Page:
That's the title of Ralph Blumenthal's post at the New York Times City Room blog about Lewis E. Lawes, the legendary warden of New York's Sing Sing Prison, Lewis E. Lawes. Here's an extended excerpt of this must-read:
Nobody killed more people, with more regret, than Lewis E. Lawes.
The warden of the Sing Sing Correctional Facility for 21 years, Lawes supervised the executions of 303 prisoners, all the while condemning the practice of capital punishment as barbaric, inequitable and futile.
As Hollywood’s favorite “fearless, fighting warden,” with a soft heart for his “boys,” Lawes was in charge of the prison through two turbulent decades, from the Jazz Age and the Great Depression to World War II.
“I shall ask for the abolition of the Penalty of Death,” he wrote in 1923, quoting Lafayette, “until I have the infallibility of human judgment demonstrated to me.”
Executions at the prison, in Ossining, N.Y., left Lawes physically ill, his trove of papers at the John Jay College of Criminal Justice shows. Once, when a condemned man named Patrick Murphy pleaded for a strictly prohibited last drink of spirits, Lawes broke the rules to deliver a medicinal dose of bourbon. Murphy accepted it gratefully and then offered it back to the stricken Lawes, saying, “You need the shot more than I do, warden.”
But he was no pushover. “Hell,” he wrote in one of his many books, “Invisible Stripes,” “the only law in Sing Sing is Lawes.”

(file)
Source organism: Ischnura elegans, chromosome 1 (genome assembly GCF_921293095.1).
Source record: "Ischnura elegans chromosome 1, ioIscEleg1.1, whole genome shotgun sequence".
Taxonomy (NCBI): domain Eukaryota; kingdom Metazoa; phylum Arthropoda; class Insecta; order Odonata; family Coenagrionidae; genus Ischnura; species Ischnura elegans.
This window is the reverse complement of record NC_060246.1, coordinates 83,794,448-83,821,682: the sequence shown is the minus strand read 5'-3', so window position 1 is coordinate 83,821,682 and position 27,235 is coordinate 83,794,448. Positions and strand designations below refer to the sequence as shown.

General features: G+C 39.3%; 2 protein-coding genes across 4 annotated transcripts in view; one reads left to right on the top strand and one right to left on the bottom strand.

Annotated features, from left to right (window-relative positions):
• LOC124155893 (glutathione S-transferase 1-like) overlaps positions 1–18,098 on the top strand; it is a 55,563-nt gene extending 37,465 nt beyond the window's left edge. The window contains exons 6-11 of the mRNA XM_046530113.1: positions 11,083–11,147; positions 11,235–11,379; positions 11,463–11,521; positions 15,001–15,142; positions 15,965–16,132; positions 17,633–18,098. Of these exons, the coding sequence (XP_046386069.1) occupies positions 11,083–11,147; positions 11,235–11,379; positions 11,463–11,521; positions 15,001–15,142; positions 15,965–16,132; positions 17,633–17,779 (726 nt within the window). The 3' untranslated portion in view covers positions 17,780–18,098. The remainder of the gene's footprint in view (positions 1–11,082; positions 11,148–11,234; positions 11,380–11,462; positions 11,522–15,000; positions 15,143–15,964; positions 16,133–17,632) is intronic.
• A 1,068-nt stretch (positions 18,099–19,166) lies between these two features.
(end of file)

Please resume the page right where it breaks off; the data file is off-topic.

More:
So with the United States Supreme Court now reviewing the Alabama case of the death row inmate Cory Maples, whose appeal got waylaid in the mail, and weeks after a lethal injection ended the life of Troy Davis still protesting his innocence in the killing of a Georgia police officer, it would hardly be amiss to summon Lawes (who died in 1947 at 63) as an expert witness on the subject of state-ordered death.
Barely one out of 80 killers actually paid with his life, Lawes liked to note. Where was the equity in that? And, he asked, “Did you ever see a rich man go the whole route through to the Death House? I don’t know of any.”
Recently, a number of prominent former corrections officials have spoken out against capital punishment; coverage begins at the link.
In 2004, Blumenthal wrote Miracle at Sing Sing : How One Man Transformed the Lives of America's Most Dangerous Prisoners. The long time Times writer served as the paper's Houston bureau chief several years ago.